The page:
Aldi: Dunnes ad campaign ‘misleading’

Dunnes Stores head Margaret Heffernan ignored complaints by rival supermarket giant Aldi alleging her company was carrying on a misleading comparative advertising campaign in "flagrant" breach of the relevant laws, the Commercial Court has been told.

Michael McDowell, counsel for Aldi, said Dunnes acted unlawfully in how it carried out a comparative advertising campaign he said was aimed at trying to staunch a “haemorrhage” of customers to Aldi and Lidl in the “highly competitive” supermarket trade.

Dunnes seems to feel it had done nothing wrong and Aldi feared that, if it got “the green light” for such behaviour, it would immediately resume it, counsel added.

Michael Howard, counsel for Dunnes, said he was concerned that such remarks were about “thrashing” Dunnes Stores.

Mr McDowell said he was not thrashing Dunnes but was telling the court what had happened and he was entitled to raise matters relating to Dunnes’ “state of mind”.

Mr Justice Brian Cregan said he would grant Mr Howard’s request to be permitted make a brief statement of Dunnes’ response to the claims today after Mr McDowell concludes his opening of Aldi’s action. In its case, Aldi alleges Dunnes had, on dates unknown and on dates in October and November 2013, put up banners and labels in several stores across the country conveying the “completely misleading impression” various Dunnes products were cheaper than equivalent Aldi products.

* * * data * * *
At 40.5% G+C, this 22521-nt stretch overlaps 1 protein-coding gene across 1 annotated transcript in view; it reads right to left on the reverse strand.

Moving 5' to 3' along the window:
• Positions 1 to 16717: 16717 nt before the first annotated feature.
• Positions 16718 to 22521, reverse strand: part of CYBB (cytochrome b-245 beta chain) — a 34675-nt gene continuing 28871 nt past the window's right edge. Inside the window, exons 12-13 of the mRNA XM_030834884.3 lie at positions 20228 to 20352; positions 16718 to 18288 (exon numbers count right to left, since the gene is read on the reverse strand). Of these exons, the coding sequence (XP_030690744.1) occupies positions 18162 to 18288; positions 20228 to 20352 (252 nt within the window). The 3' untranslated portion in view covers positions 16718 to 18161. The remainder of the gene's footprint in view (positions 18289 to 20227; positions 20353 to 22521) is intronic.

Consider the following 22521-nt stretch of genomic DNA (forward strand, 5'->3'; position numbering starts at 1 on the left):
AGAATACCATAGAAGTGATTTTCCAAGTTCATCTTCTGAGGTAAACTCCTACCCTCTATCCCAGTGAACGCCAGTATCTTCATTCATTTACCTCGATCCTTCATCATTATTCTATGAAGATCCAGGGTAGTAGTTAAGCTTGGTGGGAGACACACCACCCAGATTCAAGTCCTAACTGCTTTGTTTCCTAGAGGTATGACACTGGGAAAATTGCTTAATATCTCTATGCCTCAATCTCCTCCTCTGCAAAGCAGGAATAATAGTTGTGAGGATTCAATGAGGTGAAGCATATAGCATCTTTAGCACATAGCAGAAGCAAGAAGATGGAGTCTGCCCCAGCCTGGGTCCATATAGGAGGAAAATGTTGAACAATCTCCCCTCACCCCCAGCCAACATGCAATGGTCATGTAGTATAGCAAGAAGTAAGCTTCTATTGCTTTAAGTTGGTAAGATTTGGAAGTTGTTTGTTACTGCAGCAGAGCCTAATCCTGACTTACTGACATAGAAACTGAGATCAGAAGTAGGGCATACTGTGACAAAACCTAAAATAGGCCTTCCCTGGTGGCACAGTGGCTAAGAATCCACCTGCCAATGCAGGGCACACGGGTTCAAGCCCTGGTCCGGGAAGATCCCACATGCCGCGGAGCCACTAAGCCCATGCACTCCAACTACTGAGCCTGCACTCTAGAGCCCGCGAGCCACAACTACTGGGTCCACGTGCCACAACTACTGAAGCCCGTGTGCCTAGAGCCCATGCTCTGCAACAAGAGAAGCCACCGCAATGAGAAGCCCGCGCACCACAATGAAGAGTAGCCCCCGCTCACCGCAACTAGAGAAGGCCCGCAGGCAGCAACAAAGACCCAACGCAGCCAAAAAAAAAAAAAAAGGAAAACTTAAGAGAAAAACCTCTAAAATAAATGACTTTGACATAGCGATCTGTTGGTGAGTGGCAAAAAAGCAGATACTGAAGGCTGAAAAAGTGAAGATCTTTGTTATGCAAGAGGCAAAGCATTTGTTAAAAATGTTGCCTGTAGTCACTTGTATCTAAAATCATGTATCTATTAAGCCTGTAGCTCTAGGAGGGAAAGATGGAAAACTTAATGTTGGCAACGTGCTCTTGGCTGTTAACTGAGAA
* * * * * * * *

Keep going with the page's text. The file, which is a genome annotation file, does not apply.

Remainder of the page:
It alleges Dunnes compared a series of products, including oranges, yoghurts, cosmetic creams, shower gel, tomato ketchup, and dog food, which were not comparable on grounds including that the weights or quality differed. Inferior products were compared with Aldi products and objective differences were not drawn to the attention of customers, he said.

Dunnes denies the claims and disputes the meanings Aldi attributes to various banners and shelf labels displayed in its stores.

Mr McDowell argued that Dunnes had acted in flagrant breach of Irish and EU legislation governing what can and cannot be said and done in comparative advertising. Aldi had made several complaints to Dunnes management, including Mrs Heffernan, and took this action when Dunnes failed to acknowledge or respond to those complaints, he added. The cases &is listed to run for six days.


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